Friday, February 10, 2012

Sown and Sewn, Part V: The Halfway Point

Everything in life, so it seems to me can be divided up in the first half and the second. It's also been of notice to me that the second half always goes faster than the first. For instance, when moving, loading takes longer than unloading. The first half of that bottle of gin is grueling, and the second half vanishes too quickly. With notebooks, the first 100 pages takes twice as long as the second 100. I wonder if life is the same way? If I'm 39 now and the average age for modern American men is 78, will this last half go by faster? Good things to think about as I've made my way through to the halfway point of The Errors of Fabric.

This novel is moving as swiftly as the former ones, this is true. It feels good.
A few things I came up with:
First, when I think of this Sown and Sewn series, especially as a weekly progress report, it feels wrong. To keep a journal is one thing, keeping journals I understand, but to keep a novel's journal, I just don't know what I'm doing.
During this first half, yes, okay, good. “I have this,” “I need that,” “I'm starting over,” these sorts of entries seem appropriate. These are the mechanical questions and answers and it really is about the process. It is a progress report. I hit 25,000 words this week and will tell this story in 50,000. Halfway.
Second, I would really have to add something at the end of each of my sessions to get a the full spectrum of real feelings behind this work. For instance, I had a great day on Wednesday. I really learned about Claire and Naomi and their relationship. I also learned about Frank's chess techniques of pinball chaos. In short, Wednesday was a great day: it was great for writing and I got a lot done. Thursday? I blew off work outright. I didn't touch The Errors of Fabric. I shirked my Umbrella Factory Magazine duties. I took a drive to Boring, Oregon to look at Army surplus gear. If Wednesday was a high, Thursday was a low.
I think that writing is very similar to physical fitness. Daily commitment yields results. If I have too many days like Thursday, especially in a row, I'm fucked. But yesterday, I just wasn't interested. I went to Boring, Oregon which for me was both geographical and mental.
Third, I'm about to enter into a very tricky stage in the story. For instance, what the hell happened to Terri Winchell Watts from early 1994 until now? The Terri character is a composite of every dirty, drug addled, brain trauma victim, homeless person I've ever known. He's one guy in particular who I used to see on the streets of Denver. When he died, The Denver Post researched him a little. He was a sad tragic soul. But the Terri character is many homeless people I've known. No, I don't have a particularly high regard for homelessness or the issues around it. I'm not making a homeless statement. Although given my time, now, and current events, the Occupy Movement, perhaps I am influenced.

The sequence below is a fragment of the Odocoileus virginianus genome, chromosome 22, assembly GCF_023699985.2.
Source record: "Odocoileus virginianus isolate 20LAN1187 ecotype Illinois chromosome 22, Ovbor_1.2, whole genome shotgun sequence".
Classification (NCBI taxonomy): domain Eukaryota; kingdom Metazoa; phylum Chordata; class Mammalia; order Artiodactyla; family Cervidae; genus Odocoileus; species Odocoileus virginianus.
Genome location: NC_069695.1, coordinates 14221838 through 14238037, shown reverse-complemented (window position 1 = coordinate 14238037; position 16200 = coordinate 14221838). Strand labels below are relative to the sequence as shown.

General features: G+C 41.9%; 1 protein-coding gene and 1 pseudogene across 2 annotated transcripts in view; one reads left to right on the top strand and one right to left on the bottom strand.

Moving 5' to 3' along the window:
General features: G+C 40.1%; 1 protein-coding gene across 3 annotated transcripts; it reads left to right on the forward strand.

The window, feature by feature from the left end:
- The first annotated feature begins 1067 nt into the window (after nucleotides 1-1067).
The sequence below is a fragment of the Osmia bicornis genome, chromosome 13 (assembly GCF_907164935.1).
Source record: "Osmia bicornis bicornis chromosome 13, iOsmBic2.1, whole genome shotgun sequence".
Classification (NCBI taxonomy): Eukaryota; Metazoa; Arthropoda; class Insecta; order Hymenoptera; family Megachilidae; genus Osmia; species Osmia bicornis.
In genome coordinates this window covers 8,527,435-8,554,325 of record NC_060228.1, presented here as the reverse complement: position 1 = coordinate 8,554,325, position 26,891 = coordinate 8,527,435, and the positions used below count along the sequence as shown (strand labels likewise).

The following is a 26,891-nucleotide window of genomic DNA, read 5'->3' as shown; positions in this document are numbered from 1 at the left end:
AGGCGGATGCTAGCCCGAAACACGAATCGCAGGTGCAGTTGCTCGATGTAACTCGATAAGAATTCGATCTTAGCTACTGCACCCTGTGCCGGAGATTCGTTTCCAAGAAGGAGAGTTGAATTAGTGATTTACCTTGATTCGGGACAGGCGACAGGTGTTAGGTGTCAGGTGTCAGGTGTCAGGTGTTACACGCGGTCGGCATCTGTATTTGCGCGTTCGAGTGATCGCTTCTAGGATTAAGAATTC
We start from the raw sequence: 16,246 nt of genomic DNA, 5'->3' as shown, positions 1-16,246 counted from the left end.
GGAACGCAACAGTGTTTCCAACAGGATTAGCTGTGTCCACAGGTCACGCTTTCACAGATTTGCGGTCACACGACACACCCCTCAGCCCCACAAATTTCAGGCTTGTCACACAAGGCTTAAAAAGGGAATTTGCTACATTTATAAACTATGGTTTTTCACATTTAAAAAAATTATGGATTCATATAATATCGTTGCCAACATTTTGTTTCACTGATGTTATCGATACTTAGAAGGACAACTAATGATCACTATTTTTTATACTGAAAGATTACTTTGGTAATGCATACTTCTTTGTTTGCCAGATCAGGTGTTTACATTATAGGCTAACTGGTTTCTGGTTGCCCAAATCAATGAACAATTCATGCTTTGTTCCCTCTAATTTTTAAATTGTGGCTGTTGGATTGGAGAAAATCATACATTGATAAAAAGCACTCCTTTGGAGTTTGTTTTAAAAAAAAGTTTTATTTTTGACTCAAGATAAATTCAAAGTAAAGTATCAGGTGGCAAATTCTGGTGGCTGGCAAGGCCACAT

Last, when it comes to Terri, I many need to do a little research. What happens to these homeless people? How do they escape the system or what happens to them when they die? I've considered talking to people who specialize in this. I have found experts help to clarify possibilities and a consultation can produce new thought. I consulted my friend Holly when I was writing Dysphoric Notions because I wanted to know how long it would take a body to decompose in cold running water. She worked at the morgue at the time. I've also chatted, briefly, with my social worker friend Kartika about what social workers for with troubled street kids. I've sought advice on how to purchase a new identity from those who have illegally purchased cards. I worked with a student of German as I wrote From Ansbach to Color. I've researched careers in finance, methods of cooking doughnuts; maps, Latin and the physiological effects of over consumption and starvation. In short, I will, and I encourage all writers, to write about what we don't know. If you're as inquisitive as I am, you'll learn a great deal from research. When talking to others, avoid telling them too much and don't get solicited to write their story. It's easy to listen to anecdote after anecdote, but do not forget your story. Your story takes priority in your mind and in your energies.
Here we are, my characters and me. It's the end of week 3. I'm at 25,000 words for 125 pages. Today, day 22, things get back on schedule.

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